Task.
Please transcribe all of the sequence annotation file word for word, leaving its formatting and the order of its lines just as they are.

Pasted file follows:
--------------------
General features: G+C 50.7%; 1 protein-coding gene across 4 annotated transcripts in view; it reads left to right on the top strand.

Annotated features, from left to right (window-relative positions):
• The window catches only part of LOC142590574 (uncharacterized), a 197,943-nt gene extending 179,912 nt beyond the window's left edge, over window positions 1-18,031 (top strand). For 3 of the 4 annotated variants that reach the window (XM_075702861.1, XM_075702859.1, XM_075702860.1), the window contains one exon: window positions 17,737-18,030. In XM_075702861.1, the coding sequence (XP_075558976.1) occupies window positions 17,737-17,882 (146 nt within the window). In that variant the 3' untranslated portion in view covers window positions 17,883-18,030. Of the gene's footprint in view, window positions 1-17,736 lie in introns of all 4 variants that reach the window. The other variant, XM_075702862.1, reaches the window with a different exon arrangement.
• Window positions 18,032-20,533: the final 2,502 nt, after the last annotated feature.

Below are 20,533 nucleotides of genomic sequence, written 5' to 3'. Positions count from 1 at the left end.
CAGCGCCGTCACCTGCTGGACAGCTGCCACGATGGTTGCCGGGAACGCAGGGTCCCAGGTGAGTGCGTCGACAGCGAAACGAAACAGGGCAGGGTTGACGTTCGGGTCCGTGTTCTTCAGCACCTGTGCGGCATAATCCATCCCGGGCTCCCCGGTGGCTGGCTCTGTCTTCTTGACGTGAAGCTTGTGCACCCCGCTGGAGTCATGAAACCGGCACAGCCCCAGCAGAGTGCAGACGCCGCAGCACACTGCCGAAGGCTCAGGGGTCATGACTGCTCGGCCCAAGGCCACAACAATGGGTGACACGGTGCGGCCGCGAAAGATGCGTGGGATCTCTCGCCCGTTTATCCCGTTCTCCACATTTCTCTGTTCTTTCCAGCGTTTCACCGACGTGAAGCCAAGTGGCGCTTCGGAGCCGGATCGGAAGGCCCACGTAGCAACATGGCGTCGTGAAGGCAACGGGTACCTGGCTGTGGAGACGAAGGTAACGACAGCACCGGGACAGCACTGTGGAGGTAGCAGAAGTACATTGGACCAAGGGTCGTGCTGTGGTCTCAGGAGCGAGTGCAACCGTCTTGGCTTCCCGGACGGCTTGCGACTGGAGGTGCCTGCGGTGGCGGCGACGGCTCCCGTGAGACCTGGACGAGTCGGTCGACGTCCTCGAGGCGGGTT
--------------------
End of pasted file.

General features: G+C 50.7%; 1 protein-coding gene across 4 annotated transcripts in view; it reads left to right on the top strand.

Annotated features, from left to right (window-relative positions):
• The window catches only part of LOC142590574 (uncharacterized), a 197,943-nt gene extending 179,912 nt beyond the window's left edge, over window positions 1-18,031 (top strand). For 3 of the 4 annotated variants that reach the window (XM_075702861.1, XM_075702859.1, XM_075702860.1), the window contains one exon: window positions 17,737-18,030. In XM_075702861.1, the coding sequence (XP_075558976.1) occupies window positions 17,737-17,882 (146 nt within the window). In that variant the 3' untranslated portion in view covers window positions 17,883-18,030. Of the gene's footprint in view, window positions 1-17,736 lie in introns of all 4 variants that reach the window. The other variant, XM_075702862.1, reaches the window with a different exon arrangement.
• Window positions 18,032-20,533: the final 2,502 nt, after the last annotated feature.

Below are 20,533 nucleotides of genomic sequence, written 5' to 3'. Positions count from 1 at the left end.
CAGCGCCGTCACCTGCTGGACAGCTGCCACGATGGTTGCCGGGAACGCAGGGTCCCAGGTGAGTGCGTCGACAGCGAAACGAAACAGGGCAGGGTTGACGTTCGGGTCCGTGTTCTTCAGCACCTGTGCGGCATAATCCATCCCGGGCTCCCCGGTGGCTGGCTCTGTCTTCTTGACGTGAAGCTTGTGCACCCCGCTGGAGTCATGAAACCGGCACAGCCCCAGCAGAGTGCAGACGCCGCAGCACACTGCCGAAGGCTCAGGGGTCATGACTGCTCGGCCCAAGGCCACAACAATGGGTGACACGGTGCGGCCGCGAAAGATGCGTGGGATCTCTCGCCCGTTTATCCCGTTCTCCACATTTCTCTGTTCTTTCCAGCGTTTCACCGACGTGAAGCCAAGTGGCGCTTCGGAGCCGGATCGGAAGGCCCACGTAGCAACATGGCGTCGTGAAGGCAACGGGTACCTGGCTGTGGAGACGAAGGTAACGACAGCACCGGGACAGCACTGTGGAGGTAGCAGAAGTACATTGGACCAAGGGTCGTGCTGTGGTCTCAGGAGCGAGTGCAACCGTCTTGGCTTCCCGGACGGCTTGCGACTGGAGGTGCCTGCGGTGGCGGCGACGGCTCCCGTGAGACCTGGACGAGTCGGTCGACGTCCTCGAGGCGGGTT